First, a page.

Tari’s Mimblewimble base layer is built on top of a proof-of-work-based Nakamoto consensus algorithm, so it has all the liveness-guarantee goodness we’re looking for to use to keep Cerberus marching onward and upward.

You can think of Tari’s base layer as this giant, ponderous pendulum that keeps the super-nimble but (possibly) prone-to-breakdown Cerberus ticking along.


In practice this would work something like this:

  • Cerberus is sharded, and each validator node covers a fraction of the total shard space.
  • This shard group, as it is called, is determined for each node by the base layer.
  • Therefore every validator node will have to consult a Tari base node to find out what their shard group is. (They also have to register on the base layer, but more on this later).
  • The base node periodically shuffles the shard groups, meaning that affected validator nodes have to reset, update and manage a different part of the shard space (There will be an RFC describing this mechanism and the myriad edge cases shortly).
  • Let’s say that some validator group is byzantine. Only the instructions that involve the state covered by the byzantine group will be affected, but it might be a significant number; especially if there are still a small of validator nodes in the network.
  • The affected instructions get stuck and cannot be resolved.
  • Eventually, the base layer shuffles the nodes, and enough bad nodes are shuffled out and replaced by good ones that the node group is healthy again and can continue to process instructions as normal.

Sybil resistance

Cerberus is fairly simple to understand if there’s a one-node, one-vote arrangement. Proof-of-stake complicates things quite a bit. Now it’s one piece of stake, one vote. What if a whale node finds itself amongst a school of minnows? Won’t it have a two-thirds majority and just be able to unilaterally decide on instruction outcomes? The short answer is yes.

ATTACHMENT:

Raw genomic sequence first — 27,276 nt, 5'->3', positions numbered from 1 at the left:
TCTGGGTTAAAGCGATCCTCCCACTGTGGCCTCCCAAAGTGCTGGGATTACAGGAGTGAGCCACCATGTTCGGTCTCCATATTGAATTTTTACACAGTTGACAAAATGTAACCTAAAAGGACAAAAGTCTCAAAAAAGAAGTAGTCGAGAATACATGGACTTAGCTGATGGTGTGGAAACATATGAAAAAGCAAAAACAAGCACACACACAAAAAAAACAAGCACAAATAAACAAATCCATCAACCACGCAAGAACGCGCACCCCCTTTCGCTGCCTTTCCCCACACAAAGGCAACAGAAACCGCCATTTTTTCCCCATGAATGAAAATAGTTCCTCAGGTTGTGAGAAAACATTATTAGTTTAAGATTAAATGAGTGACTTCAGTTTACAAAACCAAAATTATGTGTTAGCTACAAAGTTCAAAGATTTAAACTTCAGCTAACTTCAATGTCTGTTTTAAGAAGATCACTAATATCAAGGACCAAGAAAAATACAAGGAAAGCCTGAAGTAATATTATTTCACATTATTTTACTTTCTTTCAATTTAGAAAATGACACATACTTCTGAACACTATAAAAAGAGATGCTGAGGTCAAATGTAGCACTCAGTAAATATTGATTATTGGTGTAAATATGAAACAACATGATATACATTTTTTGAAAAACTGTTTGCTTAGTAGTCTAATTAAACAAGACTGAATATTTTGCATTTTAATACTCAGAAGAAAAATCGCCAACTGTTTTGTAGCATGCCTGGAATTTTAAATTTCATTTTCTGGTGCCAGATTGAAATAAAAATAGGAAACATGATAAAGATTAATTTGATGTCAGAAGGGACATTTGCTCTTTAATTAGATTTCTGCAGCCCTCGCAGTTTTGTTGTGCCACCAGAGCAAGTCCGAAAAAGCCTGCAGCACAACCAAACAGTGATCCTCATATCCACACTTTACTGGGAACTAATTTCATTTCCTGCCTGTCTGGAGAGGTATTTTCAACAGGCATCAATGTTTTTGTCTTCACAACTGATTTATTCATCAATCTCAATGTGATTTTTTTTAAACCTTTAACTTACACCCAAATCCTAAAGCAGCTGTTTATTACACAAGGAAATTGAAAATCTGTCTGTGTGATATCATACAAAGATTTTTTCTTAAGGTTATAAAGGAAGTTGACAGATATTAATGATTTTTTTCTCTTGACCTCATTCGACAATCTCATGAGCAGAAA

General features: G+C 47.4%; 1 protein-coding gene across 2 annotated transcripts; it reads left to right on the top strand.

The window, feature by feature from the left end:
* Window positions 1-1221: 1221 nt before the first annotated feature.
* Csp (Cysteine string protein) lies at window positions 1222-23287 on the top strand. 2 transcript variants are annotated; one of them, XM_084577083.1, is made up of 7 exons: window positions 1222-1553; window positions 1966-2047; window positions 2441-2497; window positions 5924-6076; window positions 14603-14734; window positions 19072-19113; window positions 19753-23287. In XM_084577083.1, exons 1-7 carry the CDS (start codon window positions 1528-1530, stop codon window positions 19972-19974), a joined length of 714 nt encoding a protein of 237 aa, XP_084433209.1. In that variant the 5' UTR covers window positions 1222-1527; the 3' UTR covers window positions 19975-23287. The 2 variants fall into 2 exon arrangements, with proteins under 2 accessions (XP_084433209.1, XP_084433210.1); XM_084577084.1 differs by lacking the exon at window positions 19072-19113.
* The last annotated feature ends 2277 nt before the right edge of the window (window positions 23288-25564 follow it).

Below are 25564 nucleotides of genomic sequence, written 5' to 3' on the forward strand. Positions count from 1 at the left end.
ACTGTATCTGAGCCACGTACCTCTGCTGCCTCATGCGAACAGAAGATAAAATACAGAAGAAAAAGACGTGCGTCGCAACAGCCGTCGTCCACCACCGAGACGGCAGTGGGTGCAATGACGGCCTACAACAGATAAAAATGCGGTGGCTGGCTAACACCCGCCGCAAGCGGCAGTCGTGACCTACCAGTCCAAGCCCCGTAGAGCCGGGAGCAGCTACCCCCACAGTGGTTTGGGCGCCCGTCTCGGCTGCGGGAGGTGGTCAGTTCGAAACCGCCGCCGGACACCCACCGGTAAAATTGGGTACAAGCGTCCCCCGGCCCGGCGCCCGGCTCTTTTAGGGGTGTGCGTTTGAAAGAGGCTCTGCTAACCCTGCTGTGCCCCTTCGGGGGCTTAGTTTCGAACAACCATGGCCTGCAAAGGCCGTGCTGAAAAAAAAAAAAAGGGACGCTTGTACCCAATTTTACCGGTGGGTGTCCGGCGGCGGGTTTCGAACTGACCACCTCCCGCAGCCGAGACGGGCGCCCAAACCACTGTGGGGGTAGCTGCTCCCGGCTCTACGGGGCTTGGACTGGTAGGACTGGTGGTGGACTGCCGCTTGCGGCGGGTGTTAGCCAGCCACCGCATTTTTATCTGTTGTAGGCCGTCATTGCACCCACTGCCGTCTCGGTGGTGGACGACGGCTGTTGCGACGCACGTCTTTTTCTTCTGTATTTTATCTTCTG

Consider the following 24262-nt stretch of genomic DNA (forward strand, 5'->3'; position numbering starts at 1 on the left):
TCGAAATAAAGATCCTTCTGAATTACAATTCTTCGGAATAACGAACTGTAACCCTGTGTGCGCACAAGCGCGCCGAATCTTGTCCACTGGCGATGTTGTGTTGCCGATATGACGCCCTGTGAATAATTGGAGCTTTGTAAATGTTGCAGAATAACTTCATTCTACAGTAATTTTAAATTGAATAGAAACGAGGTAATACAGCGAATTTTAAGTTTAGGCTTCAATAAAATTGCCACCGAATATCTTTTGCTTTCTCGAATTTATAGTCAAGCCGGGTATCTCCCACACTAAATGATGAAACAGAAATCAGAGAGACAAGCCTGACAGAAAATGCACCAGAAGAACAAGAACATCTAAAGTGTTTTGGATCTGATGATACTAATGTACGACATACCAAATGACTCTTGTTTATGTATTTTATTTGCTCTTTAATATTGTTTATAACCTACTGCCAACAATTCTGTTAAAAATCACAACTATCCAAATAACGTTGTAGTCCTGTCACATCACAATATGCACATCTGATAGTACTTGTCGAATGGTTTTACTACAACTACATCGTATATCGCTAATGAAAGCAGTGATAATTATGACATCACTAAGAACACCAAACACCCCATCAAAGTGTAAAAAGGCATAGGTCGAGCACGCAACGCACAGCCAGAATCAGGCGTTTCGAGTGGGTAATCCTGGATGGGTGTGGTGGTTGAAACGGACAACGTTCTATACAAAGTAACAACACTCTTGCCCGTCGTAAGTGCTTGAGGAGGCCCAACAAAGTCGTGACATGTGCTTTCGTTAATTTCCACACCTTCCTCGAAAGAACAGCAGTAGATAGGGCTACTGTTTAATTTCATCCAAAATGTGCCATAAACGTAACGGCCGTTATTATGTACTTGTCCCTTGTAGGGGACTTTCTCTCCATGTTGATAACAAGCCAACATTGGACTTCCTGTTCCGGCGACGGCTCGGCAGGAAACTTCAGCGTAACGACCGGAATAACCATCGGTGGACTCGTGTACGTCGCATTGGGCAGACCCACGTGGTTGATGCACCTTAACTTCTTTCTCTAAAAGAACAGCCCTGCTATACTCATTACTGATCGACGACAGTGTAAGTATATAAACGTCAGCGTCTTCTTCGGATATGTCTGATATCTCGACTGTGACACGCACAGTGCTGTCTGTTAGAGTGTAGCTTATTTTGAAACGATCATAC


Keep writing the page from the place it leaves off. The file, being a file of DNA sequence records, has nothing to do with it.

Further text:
So to make proof-of-stake work in this context, you need to build in all sorts of safeguards to make sure that no one node dominates their group and to shuffle them out if they do. But you also need a minimum number of nodes in any given group, and you don’t want the same nodes always playing together in case they collude, and so on.

Pretty soon, you have quite a fun combinatorial optimization puzzle to solve.

We can neatly side-step this problem by leveraging the base layer once again.

First, we require all validator nodes to register on the base layer. This takes the form of a special transaction that locks up some amount of XTR along with some other metadata in a VN_REGISTRATION UTXO. This achieves a couple of things:

  • It costs real money and opportunity to become a validator node, which provides Sybil resistance. I propose that this Tari is locked up for a minimum of 1-3 months to make it expensive to constantly register and deregister to try and hide your identity as a naughty node.
  • Now we can run a simple one-node, one-vote system on the Cerberus layer.
  • One can query a base node for a list of all VN_REGISTRATION UTXOs to generate a list of all possible validator nodes and their metadata.
  • Anyone can pull this list, and figure out which nodes manage which shard groups at any given time.

As a near-immutable append-only database, the base layer is also the perfect vehicle for referencing additional global data the DAN needs to run smoothly, including smart contract templates.


In short, having a proof-of-work base layer confers several advantages over a pure proof-of-stake system:

  • The DAN as a whole can provide (weak) liveness guarantees. We don’t need an additional backup consensus algorithm in the DAN.
  • A simple one-node, one-vote consensus mechanism works perfectly. We do not need complicated validator group management algorithms,
  • Using the base layer as a registrar, we have a very convenient Sybil resistance and registration mechanism for validator nodes, smart contract templates and more.

The more we work on this, the more we discover how synergetically the Tari base layer and Cerberus DAN work together to bring a permissionless, decentralised digital assets platform to the world.